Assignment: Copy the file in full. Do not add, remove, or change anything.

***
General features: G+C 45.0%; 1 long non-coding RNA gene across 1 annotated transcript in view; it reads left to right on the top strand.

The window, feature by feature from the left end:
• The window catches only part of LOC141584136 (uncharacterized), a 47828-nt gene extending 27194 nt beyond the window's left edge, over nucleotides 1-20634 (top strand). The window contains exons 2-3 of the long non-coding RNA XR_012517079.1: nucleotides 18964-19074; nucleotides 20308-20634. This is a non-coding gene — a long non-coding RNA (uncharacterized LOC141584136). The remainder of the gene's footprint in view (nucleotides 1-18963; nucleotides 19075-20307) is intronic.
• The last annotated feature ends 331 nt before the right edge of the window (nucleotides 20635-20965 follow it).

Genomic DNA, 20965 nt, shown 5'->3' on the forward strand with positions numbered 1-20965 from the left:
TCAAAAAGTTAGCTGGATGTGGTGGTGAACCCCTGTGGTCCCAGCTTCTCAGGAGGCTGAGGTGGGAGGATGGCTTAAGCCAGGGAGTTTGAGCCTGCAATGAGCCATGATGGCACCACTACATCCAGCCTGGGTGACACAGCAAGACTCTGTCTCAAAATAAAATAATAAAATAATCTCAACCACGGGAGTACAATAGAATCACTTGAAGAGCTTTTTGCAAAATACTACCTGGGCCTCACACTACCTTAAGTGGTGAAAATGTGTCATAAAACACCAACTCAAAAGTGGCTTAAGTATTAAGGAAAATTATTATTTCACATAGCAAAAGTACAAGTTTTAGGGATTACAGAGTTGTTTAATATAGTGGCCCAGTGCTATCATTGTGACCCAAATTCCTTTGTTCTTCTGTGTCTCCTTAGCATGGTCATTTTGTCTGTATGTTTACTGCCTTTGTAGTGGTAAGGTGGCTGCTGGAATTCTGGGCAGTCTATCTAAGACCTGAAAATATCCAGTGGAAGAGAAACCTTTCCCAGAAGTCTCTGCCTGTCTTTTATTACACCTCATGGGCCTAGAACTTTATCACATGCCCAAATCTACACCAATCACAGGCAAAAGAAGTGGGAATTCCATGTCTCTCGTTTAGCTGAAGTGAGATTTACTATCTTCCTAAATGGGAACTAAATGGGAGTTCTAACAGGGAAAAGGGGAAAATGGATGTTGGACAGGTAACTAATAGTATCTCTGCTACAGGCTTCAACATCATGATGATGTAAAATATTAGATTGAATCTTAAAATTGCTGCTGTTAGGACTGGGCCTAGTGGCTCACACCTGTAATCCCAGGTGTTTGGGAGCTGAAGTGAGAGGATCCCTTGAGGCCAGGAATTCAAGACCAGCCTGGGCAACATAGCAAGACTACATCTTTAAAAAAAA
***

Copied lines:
General features: G+C 45.0%; 1 long non-coding RNA gene across 1 annotated transcript in view; it reads left to right on the top strand.

The window, feature by feature from the left end:
• The window catches only part of LOC141584136 (uncharacterized), a 47828-nt gene extending 27194 nt beyond the window's left edge, over nucleotides 1-20634 (top strand). The window contains exons 2-3 of the long non-coding RNA XR_012517079.1: nucleotides 18964-19074; nucleotides 20308-20634. This is a non-coding gene — a long non-coding RNA (uncharacterized LOC141584136). The remainder of the gene's footprint in view (nucleotides 1-18963; nucleotides 19075-20307) is intronic.
• The last annotated feature ends 331 nt before the right edge of the window (nucleotides 20635-20965 follow it).

Genomic DNA, 20965 nt, shown 5'->3' on the forward strand with positions numbered 1-20965 from the left:
TCAAAAAGTTAGCTGGATGTGGTGGTGAACCCCTGTGGTCCCAGCTTCTCAGGAGGCTGAGGTGGGAGGATGGCTTAAGCCAGGGAGTTTGAGCCTGCAATGAGCCATGATGGCACCACTACATCCAGCCTGGGTGACACAGCAAGACTCTGTCTCAAAATAAAATAATAAAATAATCTCAACCACGGGAGTACAATAGAATCACTTGAAGAGCTTTTTGCAAAATACTACCTGGGCCTCACACTACCTTAAGTGGTGAAAATGTGTCATAAAACACCAACTCAAAAGTGGCTTAAGTATTAAGGAAAATTATTATTTCACATAGCAAAAGTACAAGTTTTAGGGATTACAGAGTTGTTTAATATAGTGGCCCAGTGCTATCATTGTGACCCAAATTCCTTTGTTCTTCTGTGTCTCCTTAGCATGGTCATTTTGTCTGTATGTTTACTGCCTTTGTAGTGGTAAGGTGGCTGCTGGAATTCTGGGCAGTCTATCTAAGACCTGAAAATATCCAGTGGAAGAGAAACCTTTCCCAGAAGTCTCTGCCTGTCTTTTATTACACCTCATGGGCCTAGAACTTTATCACATGCCCAAATCTACACCAATCACAGGCAAAAGAAGTGGGAATTCCATGTCTCTCGTTTAGCTGAAGTGAGATTTACTATCTTCCTAAATGGGAACTAAATGGGAGTTCTAACAGGGAAAAGGGGAAAATGGATGTTGGACAGGTAACTAATAGTATCTCTGCTACAGGCTTCAACATCATGATGATGTAAAATATTAGATTGAATCTTAAAATTGCTGCTGTTAGGACTGGGCCTAGTGGCTCACACCTGTAATCCCAGGTGTTTGGGAGCTGAAGTGAGAGGATCCCTTGAGGCCAGGAATTCAAGACCAGCCTGGGCAACATAGCAAGACTACATCTTTAAAAAAAA